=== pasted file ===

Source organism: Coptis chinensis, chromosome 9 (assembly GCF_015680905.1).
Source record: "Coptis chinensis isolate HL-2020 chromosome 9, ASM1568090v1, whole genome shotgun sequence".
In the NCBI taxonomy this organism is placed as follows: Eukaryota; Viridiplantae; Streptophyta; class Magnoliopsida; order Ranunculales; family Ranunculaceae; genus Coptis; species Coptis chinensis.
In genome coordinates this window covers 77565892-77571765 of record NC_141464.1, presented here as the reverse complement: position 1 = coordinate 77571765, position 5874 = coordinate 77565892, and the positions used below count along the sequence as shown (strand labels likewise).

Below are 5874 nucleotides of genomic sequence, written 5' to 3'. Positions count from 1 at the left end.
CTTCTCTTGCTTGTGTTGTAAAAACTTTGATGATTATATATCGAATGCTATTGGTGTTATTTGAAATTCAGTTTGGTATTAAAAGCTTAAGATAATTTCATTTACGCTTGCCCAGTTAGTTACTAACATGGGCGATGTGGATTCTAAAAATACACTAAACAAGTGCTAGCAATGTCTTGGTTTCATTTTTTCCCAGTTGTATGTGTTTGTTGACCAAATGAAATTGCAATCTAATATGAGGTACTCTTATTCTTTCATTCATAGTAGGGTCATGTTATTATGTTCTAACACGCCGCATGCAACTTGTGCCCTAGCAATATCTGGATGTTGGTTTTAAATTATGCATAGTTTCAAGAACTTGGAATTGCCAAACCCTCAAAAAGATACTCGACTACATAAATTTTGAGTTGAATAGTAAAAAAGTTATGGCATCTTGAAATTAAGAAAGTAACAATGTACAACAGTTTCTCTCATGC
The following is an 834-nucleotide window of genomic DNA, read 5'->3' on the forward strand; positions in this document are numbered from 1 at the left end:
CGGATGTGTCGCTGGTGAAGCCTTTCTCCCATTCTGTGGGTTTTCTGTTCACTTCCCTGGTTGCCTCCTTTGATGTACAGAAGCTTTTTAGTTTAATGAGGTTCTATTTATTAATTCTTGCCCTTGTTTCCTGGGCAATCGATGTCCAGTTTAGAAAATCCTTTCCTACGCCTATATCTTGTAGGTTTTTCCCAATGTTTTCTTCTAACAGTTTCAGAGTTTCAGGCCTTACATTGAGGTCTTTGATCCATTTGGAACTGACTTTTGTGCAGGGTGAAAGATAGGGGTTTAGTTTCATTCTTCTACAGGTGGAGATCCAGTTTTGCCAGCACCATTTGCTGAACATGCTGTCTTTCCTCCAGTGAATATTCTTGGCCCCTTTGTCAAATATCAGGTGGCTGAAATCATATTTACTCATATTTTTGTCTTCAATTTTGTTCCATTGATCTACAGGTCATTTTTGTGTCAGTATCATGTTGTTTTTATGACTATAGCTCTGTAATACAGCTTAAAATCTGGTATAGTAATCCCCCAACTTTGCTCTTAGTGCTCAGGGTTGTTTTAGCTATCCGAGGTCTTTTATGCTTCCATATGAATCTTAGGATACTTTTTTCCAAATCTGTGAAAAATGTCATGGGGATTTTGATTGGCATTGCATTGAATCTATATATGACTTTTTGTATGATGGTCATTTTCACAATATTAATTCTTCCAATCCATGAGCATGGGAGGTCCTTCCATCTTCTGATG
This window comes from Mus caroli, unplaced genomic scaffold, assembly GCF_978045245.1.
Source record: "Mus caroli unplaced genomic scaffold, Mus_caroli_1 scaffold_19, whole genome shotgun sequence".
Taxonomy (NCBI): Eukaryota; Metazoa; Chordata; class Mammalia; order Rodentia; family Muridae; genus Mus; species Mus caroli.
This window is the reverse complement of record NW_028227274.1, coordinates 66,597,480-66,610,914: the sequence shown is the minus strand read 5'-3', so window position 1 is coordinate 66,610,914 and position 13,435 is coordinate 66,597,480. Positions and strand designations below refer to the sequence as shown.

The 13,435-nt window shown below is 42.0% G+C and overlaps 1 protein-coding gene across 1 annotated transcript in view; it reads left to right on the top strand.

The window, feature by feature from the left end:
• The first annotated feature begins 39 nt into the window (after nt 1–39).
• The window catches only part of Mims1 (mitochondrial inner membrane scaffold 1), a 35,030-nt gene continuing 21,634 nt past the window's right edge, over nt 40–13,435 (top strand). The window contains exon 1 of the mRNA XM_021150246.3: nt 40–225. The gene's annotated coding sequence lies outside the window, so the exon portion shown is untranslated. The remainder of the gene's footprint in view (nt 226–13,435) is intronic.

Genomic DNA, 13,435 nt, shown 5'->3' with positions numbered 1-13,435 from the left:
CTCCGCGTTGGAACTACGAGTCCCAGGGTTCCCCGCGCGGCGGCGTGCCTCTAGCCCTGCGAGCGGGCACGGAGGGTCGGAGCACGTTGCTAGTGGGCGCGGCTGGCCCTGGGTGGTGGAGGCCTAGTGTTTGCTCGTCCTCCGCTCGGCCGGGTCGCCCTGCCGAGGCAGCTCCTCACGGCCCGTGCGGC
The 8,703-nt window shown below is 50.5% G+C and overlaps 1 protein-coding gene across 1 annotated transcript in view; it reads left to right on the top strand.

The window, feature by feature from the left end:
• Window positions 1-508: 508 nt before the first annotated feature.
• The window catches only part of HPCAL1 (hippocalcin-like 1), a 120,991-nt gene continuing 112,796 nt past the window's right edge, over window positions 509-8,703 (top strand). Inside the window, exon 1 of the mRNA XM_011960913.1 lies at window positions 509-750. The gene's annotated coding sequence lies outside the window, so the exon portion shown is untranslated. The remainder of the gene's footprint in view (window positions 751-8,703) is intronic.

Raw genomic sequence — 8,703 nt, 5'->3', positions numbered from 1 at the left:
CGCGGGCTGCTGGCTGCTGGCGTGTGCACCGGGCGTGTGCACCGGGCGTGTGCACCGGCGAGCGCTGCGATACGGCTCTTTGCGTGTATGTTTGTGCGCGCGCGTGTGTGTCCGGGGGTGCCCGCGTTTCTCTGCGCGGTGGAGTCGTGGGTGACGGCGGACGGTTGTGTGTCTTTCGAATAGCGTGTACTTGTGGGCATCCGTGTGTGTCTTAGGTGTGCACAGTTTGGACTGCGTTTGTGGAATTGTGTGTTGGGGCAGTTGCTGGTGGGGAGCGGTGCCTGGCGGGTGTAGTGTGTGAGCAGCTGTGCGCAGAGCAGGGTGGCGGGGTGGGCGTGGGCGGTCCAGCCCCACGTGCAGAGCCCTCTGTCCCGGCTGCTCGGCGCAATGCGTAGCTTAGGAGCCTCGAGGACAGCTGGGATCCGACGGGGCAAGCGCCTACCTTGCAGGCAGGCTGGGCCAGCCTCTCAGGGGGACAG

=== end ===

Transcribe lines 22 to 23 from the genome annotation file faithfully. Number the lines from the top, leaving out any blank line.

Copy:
• The window catches only part of HPCAL1 (hippocalcin-like 1), a 120,991-nt gene continuing 112,796 nt past the window's right edge, over window positions 509-8,703 (top strand). Inside the window, exon 1 of the mRNA XM_011960913.1 lies at window positions 509-750. The gene's annotated coding sequence lies outside the window, so the exon portion shown is untranslated. The remainder of the gene's footprint in view (window positions 751-8,703) is intronic.

Raw genomic sequence — 8,703 nt, 5'->3', positions numbered from 1 at the left: